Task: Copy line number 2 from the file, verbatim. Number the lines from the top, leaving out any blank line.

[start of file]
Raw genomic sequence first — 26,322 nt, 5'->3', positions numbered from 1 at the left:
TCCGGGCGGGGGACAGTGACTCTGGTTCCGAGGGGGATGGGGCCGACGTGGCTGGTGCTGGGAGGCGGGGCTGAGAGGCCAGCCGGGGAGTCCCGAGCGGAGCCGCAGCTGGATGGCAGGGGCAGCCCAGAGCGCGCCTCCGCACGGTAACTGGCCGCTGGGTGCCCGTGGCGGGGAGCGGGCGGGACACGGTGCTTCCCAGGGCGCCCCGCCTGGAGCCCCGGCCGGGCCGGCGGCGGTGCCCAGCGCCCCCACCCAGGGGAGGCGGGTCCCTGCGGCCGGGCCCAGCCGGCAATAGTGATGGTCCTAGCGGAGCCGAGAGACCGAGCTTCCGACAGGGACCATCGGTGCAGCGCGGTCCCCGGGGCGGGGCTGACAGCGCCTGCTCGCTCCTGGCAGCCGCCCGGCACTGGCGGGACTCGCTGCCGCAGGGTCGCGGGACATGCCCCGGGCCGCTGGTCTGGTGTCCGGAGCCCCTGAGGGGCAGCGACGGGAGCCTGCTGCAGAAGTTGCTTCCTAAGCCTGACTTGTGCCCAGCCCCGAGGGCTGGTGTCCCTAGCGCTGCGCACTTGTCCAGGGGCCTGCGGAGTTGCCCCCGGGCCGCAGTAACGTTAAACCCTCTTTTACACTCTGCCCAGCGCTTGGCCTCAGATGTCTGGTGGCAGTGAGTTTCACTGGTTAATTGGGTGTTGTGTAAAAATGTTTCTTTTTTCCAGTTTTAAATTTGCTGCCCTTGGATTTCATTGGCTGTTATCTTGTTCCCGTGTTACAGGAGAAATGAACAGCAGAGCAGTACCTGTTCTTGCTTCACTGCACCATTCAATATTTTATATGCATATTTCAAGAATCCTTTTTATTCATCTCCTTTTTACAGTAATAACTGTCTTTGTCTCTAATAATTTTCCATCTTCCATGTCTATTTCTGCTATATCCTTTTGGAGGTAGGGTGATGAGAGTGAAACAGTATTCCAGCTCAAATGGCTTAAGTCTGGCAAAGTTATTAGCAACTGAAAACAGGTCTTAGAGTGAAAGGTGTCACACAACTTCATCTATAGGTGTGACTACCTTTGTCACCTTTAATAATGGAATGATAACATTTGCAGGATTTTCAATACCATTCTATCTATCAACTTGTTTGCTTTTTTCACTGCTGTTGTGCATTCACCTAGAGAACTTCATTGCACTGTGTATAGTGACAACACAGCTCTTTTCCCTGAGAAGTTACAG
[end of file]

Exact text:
TCCGGGCGGGGGACAGTGACTCTGGTTCCGAGGGGGATGGGGCCGACGTGGCTGGTGCTGGGAGGCGGGGCTGAGAGGCCAGCCGGGGAGTCCCGAGCGGAGCCGCAGCTGGATGGCAGGGGCAGCCCAGAGCGCGCCTCCGCACGGTAACTGGCCGCTGGGTGCCCGTGGCGGGGAGCGGGCGGGACACGGTGCTTCCCAGGGCGCCCCGCCTGGAGCCCCGGCCGGGCCGGCGGCGGTGCCCAGCGCCCCCACCCAGGGGAGGCGGGTCCCTGCGGCCGGGCCCAGCCGGCAATAGTGATGGTCCTAGCGGAGCCGAGAGACCGAGCTTCCGACAGGGACCATCGGTGCAGCGCGGTCCCCGGGGCGGGGCTGACAGCGCCTGCTCGCTCCTGGCAGCCGCCCGGCACTGGCGGGACTCGCTGCCGCAGGGTCGCGGGACATGCCCCGGGCCGCTGGTCTGGTGTCCGGAGCCCCTGAGGGGCAGCGACGGGAGCCTGCTGCAGAAGTTGCTTCCTAAGCCTGACTTGTGCCCAGCCCCGAGGGCTGGTGTCCCTAGCGCTGCGCACTTGTCCAGGGGCCTGCGGAGTTGCCCCCGGGCCGCAGTAACGTTAAACCCTCTTTTACACTCTGCCCAGCGCTTGGCCTCAGATGTCTGGTGGCAGTGAGTTTCACTGGTTAATTGGGTGTTGTGTAAAAATGTTTCTTTTTTCCAGTTTTAAATTTGCTGCCCTTGGATTTCATTGGCTGTTATCTTGTTCCCGTGTTACAGGAGAAATGAACAGCAGAGCAGTACCTGTTCTTGCTTCACTGCACCATTCAATATTTTATATGCATATTTCAAGAATCCTTTTTATTCATCTCCTTTTTACAGTAATAACTGTCTTTGTCTCTAATAATTTTCCATCTTCCATGTCTATTTCTGCTATATCCTTTTGGAGGTAGGGTGATGAGAGTGAAACAGTATTCCAGCTCAAATGGCTTAAGTCTGGCAAAGTTATTAGCAACTGAAAACAGGTCTTAGAGTGAAAGGTGTCACACAACTTCATCTATAGGTGTGACTACCTTTGTCACCTTTAATAATGGAATGATAACATTTGCAGGATTTTCAATACCATTCTATCTATCAACTTGTTTGCTTTTTTCACTGCTGTTGTGCATTCACCTAGAGAACTTCATTGCACTGTGTATAGTGACAACACAGCTCTTTTCCCTGAGAAGTTACAG